Note: This is part one of my posts regarding the Anaheim Canyon Specific Plan. I will update this note with links to the remaining parts as they are written and posted.
Next Monday the City of Anaheim is bringing forward the Anaheim Canyon Specific Plan for consideration by the Planning Commission. The Anaheim Canyon Specific Plan sets out goals and policies to revitalize the industrial portion of Anaheim, sickness north of the 91, visit web between the 57 and Imperial Blvd.
During its initial development starting in the 1950s through the 1980s, Anaheim Canyon was home to many of Orange County’s aerospace companies. The area was anchored by Rockwell and then Boeing, and had numerous other smaller and support companies located throughout the area. However, towards the end of the Cold War, many of those aerospace companies moved out the Anaheim Canyon and the area started to decline. Over the next 20 years, the area continued its decline as the building stock aged and the public facilities and rights-of-way were neglected. The final signal of decline happened in 2006 when Boeing shuttered its plant entirely and moved the remaining 4,000 workers to their facility in Long Beach.
While Anaheim Canyon declined, other industrial areas in Southern California were created and grew. Many technology companies moved to or were founded in the Irvine Business Corridor, and logistics, warehousing, and fulfilment companies found fertile ground in the Inland Empire, especially in Moreno Valley. Anaheim Canyon had lost its competitive edge. It was cheaper for developers to build on greenfield sites outside of Anaheim than it was to demolish the existing buildings within the Anaheim Canyon. Companies looking for a home could move into newer buildings, with nicer surroundings, at a comparable price elsewhere.
As Anaheim Canyon has continued to decline, real estate prices have followed a similar trajectory. At the same time, the land in the other industrial centers has been largely built out and real estate prices there have increased. Anaheim Canyon now has a price advantage over some of the other industrial centers in Southern California. It is now possible to purchase real estate within Anaheim Canyon for demolition and redevelopment at a comparable price to greenfield development elsewhere. We are already starting to see this redevelopment on some parcels within Anaheim Canyon and the Anaheim Canyon Specific Plan intends to capitalize on this competitive advantage and maximize the value of the area for the City, as well as businesses, residents, and employees in the area.
Over the coming decades, nearly every building with the Anaheim Canyon will be demolished and rebuilt. The Anaheim Canyon Specific Plan is the template from which the new buildings will be drawn. The Specific Plan must create the appropriate conditions to encourage and ensure a vibrant industrial area of Anaheim.
In following posts, I will look at the ways the Anaheim Canyon Specific Plan will encourage redevelopment of the areas and some places where the Specific Plan may be improved.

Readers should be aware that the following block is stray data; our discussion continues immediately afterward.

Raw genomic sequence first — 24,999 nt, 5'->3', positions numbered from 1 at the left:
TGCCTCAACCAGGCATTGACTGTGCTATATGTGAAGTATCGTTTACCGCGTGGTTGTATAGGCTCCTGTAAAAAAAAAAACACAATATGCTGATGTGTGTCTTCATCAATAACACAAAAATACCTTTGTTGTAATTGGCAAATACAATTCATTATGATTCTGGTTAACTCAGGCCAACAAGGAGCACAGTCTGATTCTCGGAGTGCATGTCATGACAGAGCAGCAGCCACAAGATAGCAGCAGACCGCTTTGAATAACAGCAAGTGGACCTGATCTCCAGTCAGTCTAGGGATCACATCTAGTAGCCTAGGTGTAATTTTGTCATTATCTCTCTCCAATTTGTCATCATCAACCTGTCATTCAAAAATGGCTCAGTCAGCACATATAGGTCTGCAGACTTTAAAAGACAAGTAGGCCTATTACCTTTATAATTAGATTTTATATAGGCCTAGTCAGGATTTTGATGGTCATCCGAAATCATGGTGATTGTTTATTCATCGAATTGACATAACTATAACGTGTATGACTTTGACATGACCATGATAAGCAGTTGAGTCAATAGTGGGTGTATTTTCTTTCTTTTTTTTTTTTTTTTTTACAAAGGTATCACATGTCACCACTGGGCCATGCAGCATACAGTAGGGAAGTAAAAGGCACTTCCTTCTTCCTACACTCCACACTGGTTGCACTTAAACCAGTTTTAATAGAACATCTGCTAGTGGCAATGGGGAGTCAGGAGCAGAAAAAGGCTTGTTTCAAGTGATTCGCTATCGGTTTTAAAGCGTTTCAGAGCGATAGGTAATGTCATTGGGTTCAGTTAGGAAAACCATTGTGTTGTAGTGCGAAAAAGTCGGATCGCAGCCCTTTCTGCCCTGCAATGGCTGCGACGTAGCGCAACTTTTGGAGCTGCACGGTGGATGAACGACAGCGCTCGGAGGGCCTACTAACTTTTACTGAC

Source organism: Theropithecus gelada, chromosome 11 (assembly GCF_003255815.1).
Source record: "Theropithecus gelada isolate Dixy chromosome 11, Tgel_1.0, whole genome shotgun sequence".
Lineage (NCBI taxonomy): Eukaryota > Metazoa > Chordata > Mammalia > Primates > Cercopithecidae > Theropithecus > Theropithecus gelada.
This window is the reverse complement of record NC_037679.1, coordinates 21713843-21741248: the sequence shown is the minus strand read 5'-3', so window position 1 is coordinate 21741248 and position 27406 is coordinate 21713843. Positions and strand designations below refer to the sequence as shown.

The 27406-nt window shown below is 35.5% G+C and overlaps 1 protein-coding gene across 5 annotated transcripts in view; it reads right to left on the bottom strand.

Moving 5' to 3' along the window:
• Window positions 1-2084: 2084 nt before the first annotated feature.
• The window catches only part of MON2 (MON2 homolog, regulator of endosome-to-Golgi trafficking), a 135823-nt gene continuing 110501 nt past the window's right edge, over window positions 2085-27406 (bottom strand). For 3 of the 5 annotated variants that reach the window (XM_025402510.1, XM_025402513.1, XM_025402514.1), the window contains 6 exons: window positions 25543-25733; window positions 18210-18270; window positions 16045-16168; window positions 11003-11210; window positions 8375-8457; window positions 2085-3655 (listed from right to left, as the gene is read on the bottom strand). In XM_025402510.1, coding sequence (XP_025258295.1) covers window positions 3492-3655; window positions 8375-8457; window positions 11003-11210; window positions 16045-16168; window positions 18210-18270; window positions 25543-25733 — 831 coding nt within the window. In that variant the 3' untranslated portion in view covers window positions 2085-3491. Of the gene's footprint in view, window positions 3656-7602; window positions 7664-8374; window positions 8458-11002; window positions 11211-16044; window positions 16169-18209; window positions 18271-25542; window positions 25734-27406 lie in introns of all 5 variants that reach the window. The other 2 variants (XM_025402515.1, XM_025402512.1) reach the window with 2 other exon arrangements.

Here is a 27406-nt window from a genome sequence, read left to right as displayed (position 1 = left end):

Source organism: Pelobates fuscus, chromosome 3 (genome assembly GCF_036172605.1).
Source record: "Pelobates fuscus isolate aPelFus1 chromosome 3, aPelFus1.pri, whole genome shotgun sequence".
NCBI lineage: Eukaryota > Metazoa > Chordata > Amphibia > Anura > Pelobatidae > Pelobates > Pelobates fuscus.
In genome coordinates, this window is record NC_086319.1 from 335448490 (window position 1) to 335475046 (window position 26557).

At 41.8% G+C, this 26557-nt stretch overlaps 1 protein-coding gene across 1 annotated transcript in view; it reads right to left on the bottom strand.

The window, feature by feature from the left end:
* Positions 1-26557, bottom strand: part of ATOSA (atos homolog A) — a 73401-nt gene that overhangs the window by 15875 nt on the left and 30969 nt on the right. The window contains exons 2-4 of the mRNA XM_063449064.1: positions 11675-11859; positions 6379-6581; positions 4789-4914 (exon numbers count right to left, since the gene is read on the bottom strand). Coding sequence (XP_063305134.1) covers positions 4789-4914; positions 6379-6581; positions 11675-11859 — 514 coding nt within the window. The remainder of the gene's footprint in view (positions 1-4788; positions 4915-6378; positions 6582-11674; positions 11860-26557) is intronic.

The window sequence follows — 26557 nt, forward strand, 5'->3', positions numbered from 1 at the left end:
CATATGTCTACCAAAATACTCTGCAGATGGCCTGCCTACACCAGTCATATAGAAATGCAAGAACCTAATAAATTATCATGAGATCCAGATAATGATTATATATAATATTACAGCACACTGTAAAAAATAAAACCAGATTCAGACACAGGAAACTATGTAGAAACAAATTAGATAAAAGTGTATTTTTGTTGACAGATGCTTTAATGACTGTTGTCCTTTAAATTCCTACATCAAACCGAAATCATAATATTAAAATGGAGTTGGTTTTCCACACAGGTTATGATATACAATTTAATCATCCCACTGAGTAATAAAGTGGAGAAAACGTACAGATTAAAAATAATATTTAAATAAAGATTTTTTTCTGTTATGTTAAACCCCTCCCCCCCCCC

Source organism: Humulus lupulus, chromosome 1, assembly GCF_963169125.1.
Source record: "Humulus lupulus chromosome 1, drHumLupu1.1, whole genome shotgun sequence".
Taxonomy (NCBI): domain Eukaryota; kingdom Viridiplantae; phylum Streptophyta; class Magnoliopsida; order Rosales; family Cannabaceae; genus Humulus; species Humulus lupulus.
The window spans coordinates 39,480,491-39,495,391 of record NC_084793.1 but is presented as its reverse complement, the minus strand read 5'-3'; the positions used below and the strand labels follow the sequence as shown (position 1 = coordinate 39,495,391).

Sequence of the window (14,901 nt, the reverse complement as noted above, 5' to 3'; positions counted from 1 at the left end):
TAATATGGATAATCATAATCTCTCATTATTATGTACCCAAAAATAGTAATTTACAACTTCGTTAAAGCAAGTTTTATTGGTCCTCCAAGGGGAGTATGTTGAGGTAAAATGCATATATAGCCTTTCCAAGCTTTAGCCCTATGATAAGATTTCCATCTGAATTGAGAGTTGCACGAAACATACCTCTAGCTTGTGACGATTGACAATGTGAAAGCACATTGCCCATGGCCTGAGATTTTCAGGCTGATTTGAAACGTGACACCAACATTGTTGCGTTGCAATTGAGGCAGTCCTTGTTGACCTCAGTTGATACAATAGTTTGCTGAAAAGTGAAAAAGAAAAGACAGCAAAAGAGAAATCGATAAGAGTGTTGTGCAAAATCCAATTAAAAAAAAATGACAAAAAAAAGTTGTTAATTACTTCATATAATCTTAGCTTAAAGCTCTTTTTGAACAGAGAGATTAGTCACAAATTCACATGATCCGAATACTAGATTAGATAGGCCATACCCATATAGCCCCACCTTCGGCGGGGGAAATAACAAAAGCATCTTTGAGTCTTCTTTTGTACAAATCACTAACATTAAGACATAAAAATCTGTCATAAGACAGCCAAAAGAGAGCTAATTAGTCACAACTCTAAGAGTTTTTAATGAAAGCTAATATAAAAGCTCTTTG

Note: This is part two of my posts regarding the Anaheim Canyon Specific Plan. Part one can be found here.
The Anaheim Canyon Specific Plan intends to create a more transit oriented, shop walkable, nurse
and bikeable industrial area for Anaheim. To achieve this, the Specific Plan proposes streetscape improvements including the installation of sidewalks and bike lanes throughout Anaheim Canyon, as well as enhancements to the Anaheim Canyon Metrolink Station and bus routes in the area.
However, many of the roadways within the Anaheim Canyon will remain too wide to effectively encourage walkability and multimodal transit. Currently, La Palma provides three, wide travel lanes in each direction, allowing motorists to race down the road at freeway speeds. These speeds, and the width of the roads, do not make pedestrians feel safe even if sidewalks are provided, and therefore will not achieve the goals of the Specific Plan. While the streetscape improvements being proposed are necessary, roadway widths must be reduced.
Roads like La Palma are designed to move cars from one end of an area to another, and do little to provide benefits to the area they traverse. In such cases as the Anaheim Canyon, when these roads traverse a productive place, through traffic should be discouraged in favor of local traffic. Furthermore, the goal of the roadway system in a productive place should not be to move cars, but to move people within the productive place in order to enhance commerce.
Reducing the speed of traffic on roads like La Palma has an added benefit, it improves traffic at bottlenecks. Currently, motorists are able to race down La Palma only to find traffic jams getting on to the freeway at Lincoln, Tustin, and Kramer. These intersections do not have the capacity to ensure the freeflow of traffic from La Palma onto the roads that access the freeway. By slowing the flow of traffic on La Palma, cars become more spread out. Instead of a bunch of cars hitting these congested intersections at once, the cars trickle into the intersection and are able to be handled much more efficiently.
For the Anaheim Canyon Specific Plan to create a walkable, transit-oriented industrial area in Anaheim, the roadway network must be reconfigured to support modes of transportation other than cars.